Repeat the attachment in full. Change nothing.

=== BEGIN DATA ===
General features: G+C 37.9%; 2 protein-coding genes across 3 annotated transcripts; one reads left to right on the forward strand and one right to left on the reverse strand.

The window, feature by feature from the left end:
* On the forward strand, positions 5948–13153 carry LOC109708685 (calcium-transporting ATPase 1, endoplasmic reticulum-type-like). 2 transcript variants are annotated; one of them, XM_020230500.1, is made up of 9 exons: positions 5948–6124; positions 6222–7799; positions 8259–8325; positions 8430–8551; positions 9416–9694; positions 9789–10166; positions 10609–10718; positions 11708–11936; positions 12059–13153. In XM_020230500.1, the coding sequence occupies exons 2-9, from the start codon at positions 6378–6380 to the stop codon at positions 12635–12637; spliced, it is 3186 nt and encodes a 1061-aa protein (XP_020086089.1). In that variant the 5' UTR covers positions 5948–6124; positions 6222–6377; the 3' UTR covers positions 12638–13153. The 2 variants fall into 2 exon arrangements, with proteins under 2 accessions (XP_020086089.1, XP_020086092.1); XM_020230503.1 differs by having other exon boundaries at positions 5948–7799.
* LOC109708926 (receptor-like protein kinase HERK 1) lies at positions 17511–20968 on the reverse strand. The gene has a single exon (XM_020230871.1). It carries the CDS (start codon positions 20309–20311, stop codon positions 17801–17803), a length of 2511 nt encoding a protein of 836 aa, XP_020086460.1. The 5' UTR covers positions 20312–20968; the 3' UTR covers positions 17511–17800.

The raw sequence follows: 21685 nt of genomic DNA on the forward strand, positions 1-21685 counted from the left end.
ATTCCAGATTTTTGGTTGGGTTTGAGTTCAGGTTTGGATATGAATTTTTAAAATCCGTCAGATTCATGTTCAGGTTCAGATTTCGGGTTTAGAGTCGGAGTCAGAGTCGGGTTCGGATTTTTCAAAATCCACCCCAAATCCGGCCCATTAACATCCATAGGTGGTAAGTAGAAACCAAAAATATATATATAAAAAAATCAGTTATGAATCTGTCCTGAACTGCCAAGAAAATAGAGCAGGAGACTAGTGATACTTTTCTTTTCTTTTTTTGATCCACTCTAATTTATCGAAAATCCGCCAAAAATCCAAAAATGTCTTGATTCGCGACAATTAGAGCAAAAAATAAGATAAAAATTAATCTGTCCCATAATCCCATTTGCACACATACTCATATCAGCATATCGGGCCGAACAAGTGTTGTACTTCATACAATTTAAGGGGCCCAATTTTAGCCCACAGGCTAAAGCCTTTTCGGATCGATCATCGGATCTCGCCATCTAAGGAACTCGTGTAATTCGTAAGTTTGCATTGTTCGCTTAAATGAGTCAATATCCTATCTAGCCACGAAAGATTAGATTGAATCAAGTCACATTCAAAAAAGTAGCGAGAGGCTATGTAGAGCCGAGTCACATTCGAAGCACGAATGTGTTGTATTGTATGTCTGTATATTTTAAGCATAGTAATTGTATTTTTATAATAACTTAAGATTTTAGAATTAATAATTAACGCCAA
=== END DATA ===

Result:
General features: G+C 37.9%; 2 protein-coding genes across 3 annotated transcripts; one reads left to right on the forward strand and one right to left on the reverse strand.

The window, feature by feature from the left end:
* On the forward strand, positions 5948–13153 carry LOC109708685 (calcium-transporting ATPase 1, endoplasmic reticulum-type-like). 2 transcript variants are annotated; one of them, XM_020230500.1, is made up of 9 exons: positions 5948–6124; positions 6222–7799; positions 8259–8325; positions 8430–8551; positions 9416–9694; positions 9789–10166; positions 10609–10718; positions 11708–11936; positions 12059–13153. In XM_020230500.1, the coding sequence occupies exons 2-9, from the start codon at positions 6378–6380 to the stop codon at positions 12635–12637; spliced, it is 3186 nt and encodes a 1061-aa protein (XP_020086089.1). In that variant the 5' UTR covers positions 5948–6124; positions 6222–6377; the 3' UTR covers positions 12638–13153. The 2 variants fall into 2 exon arrangements, with proteins under 2 accessions (XP_020086089.1, XP_020086092.1); XM_020230503.1 differs by having other exon boundaries at positions 5948–7799.
* LOC109708926 (receptor-like protein kinase HERK 1) lies at positions 17511–20968 on the reverse strand. The gene has a single exon (XM_020230871.1). It carries the CDS (start codon positions 20309–20311, stop codon positions 17801–17803), a length of 2511 nt encoding a protein of 836 aa, XP_020086460.1. The 5' UTR covers positions 20312–20968; the 3' UTR covers positions 17511–17800.

The raw sequence follows: 21685 nt of genomic DNA on the forward strand, positions 1-21685 counted from the left end.
ATTCCAGATTTTTGGTTGGGTTTGAGTTCAGGTTTGGATATGAATTTTTAAAATCCGTCAGATTCATGTTCAGGTTCAGATTTCGGGTTTAGAGTCGGAGTCAGAGTCGGGTTCGGATTTTTCAAAATCCACCCCAAATCCGGCCCATTAACATCCATAGGTGGTAAGTAGAAACCAAAAATATATATATAAAAAAATCAGTTATGAATCTGTCCTGAACTGCCAAGAAAATAGAGCAGGAGACTAGTGATACTTTTCTTTTCTTTTTTTGATCCACTCTAATTTATCGAAAATCCGCCAAAAATCCAAAAATGTCTTGATTCGCGACAATTAGAGCAAAAAATAAGATAAAAATTAATCTGTCCCATAATCCCATTTGCACACATACTCATATCAGCATATCGGGCCGAACAAGTGTTGTACTTCATACAATTTAAGGGGCCCAATTTTAGCCCACAGGCTAAAGCCTTTTCGGATCGATCATCGGATCTCGCCATCTAAGGAACTCGTGTAATTCGTAAGTTTGCATTGTTCGCTTAAATGAGTCAATATCCTATCTAGCCACGAAAGATTAGATTGAATCAAGTCACATTCAAAAAAGTAGCGAGAGGCTATGTAGAGCCGAGTCACATTCGAAGCACGAATGTGTTGTATTGTATGTCTGTATATTTTAAGCATAGTAATTGTATTTTTATAATAACTTAAGATTTTAGAATTAATAATTAACGCCAA